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The Prince and the Pauper (1920)

Prinz und Bettelknabe (original title)
A poor boy named Tom Canty and Edward, the Prince of Wales exchange identities but events force the pair to experience each other's lives as well.


Alexander Korda


Mark Twain (novel), Lajos Biró


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Cast overview:
Tibor Lubinszky Tibor Lubinszky ... Prince Edward / Tom Canty (as Tibi Lubinsky)
Alfred Schreiber Alfred Schreiber ... Henry VIII
Adolf Weisse Adolf Weisse ... Lord Chancellor (as A.D. Weisse)
Franz Herterich Franz Herterich ... John Canty
Franz Everth Franz Everth ... Miles Herndon
Wilhelm Schmidt Wilhelm Schmidt ... Hugh Herndon
Ditta Ninjan Ditta Ninjan ... Lady Edith
Lilly Lubin Lilly Lubin ... Isabel


A poor boy named Tom Canty and Edward, the Prince of Wales exchange identities but events force the pair to experience each other's lives as well.

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Release Date:

13 August 1922 (USA) See more »

Also Known As:

The Prince and the Pauper See more »

Company Credits

Production Co:

Sascha-Film See more »
Show more on IMDbPro »

Technical Specs

Sound Mix:


Aspect Ratio:

1.33 : 1
See full technical specs »

Did You Know?


Version of The Prince and the Pauper (2000) See more »

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User Reviews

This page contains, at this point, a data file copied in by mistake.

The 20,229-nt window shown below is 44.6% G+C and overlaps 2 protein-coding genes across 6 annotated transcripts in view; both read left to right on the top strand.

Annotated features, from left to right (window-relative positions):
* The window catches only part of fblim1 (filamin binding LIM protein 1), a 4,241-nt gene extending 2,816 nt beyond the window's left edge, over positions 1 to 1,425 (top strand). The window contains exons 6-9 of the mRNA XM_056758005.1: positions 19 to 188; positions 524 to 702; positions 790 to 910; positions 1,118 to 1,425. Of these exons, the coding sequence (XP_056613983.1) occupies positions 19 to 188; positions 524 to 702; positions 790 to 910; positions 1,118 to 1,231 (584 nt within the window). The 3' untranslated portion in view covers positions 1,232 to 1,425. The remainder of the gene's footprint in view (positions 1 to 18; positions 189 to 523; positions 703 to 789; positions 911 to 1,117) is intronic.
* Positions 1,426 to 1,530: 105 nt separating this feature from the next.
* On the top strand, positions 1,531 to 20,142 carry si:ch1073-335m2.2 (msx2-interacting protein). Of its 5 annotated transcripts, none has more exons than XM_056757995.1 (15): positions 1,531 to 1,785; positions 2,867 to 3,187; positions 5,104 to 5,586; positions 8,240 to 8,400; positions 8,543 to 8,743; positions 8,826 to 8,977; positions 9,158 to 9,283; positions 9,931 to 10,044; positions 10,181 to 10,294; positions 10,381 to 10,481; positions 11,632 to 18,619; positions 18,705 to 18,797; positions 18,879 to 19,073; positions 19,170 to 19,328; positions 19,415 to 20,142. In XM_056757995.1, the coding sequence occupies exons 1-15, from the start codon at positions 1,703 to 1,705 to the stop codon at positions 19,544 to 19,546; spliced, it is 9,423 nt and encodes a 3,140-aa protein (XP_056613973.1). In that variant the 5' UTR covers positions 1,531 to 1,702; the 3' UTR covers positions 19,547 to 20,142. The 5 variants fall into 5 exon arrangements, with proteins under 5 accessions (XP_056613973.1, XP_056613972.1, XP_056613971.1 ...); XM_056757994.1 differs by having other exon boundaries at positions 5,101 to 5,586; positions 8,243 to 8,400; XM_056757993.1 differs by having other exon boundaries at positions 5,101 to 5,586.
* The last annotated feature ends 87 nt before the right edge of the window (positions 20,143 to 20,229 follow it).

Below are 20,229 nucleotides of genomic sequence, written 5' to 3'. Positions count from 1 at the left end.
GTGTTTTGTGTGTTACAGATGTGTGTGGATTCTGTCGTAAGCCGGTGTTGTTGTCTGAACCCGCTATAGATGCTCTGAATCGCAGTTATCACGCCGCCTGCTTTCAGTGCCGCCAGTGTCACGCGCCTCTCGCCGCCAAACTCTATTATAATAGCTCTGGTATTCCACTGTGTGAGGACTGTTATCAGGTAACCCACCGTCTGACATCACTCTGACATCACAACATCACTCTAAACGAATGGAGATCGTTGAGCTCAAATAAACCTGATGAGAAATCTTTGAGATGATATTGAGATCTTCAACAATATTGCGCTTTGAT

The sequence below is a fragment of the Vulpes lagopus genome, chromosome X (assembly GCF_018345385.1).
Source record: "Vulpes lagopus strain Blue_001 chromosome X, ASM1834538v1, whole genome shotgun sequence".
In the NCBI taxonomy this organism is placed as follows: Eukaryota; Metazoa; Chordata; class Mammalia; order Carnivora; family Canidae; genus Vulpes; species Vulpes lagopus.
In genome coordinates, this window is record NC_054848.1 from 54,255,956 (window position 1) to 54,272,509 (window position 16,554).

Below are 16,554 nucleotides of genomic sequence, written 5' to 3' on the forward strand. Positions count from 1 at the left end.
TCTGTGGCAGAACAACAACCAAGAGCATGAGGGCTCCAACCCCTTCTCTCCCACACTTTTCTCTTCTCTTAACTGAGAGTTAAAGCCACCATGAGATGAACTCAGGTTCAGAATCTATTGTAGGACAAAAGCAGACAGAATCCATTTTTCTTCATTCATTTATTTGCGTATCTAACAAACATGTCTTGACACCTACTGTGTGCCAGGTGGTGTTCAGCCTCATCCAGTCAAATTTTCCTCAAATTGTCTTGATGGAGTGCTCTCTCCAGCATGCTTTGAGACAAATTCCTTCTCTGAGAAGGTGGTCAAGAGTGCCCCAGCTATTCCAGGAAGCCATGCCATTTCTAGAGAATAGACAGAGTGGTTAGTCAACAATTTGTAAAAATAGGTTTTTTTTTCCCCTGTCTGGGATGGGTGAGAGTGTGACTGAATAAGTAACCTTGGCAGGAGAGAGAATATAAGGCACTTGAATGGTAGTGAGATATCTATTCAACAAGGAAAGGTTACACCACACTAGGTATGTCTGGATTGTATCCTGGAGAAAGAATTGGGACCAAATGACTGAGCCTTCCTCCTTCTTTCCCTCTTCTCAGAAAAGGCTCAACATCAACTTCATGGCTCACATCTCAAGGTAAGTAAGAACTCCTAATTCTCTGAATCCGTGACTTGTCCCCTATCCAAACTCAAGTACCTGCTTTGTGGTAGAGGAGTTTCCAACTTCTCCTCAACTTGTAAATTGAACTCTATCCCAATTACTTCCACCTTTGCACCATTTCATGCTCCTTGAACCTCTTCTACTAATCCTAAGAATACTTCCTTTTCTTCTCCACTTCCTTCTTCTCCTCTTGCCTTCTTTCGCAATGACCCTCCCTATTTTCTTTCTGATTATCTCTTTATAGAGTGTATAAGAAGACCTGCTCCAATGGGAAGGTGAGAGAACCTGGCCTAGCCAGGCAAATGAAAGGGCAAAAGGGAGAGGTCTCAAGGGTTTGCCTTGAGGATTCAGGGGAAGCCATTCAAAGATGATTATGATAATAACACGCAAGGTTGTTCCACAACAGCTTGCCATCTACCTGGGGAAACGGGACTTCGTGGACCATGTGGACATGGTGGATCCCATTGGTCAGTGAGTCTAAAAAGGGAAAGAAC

"Though he were a thousand times mad, yet shall he sit on my throne."
29 September 2014 | by bobliptonSee all my reviews

This Mark Twain story has been recorded at least twenty times according to the Internet Movie Database, so I'm going to assume any readers of this review know some version of the tale and write about its handling in this 1920 silent version. It has just been made available on DVD by Grapevine Video from a print that is handsomely tinted, but, alas, not particularly crisp in its details. Grapevine works hard to find the best prints available and if a better print shows up later, they'll make a DVD of that and swap it for your earlier purchase free. They always operate on the "better something than nothing" thesis and I'm glad they made this early Alexander Korda movie with a script by Lajos Biros available.

Unfortunately, the version will not be particularly accessible. There is some fine formal cinematography, but the technique is old-fashioned for 1920 and almost unwatchable today. The film makers were too fond of the details of the book and produced an "illustrated text" sort of film, in which the audience sees a title, and then the action shows us what we have just read.

Part of that was undoubtedly due to the fact that this was shot in Germany by Hungarians émigrés and the titles I saw were intended for an American audience. Still, the effect is stodgy and I would urge you to seek out a livelier version.

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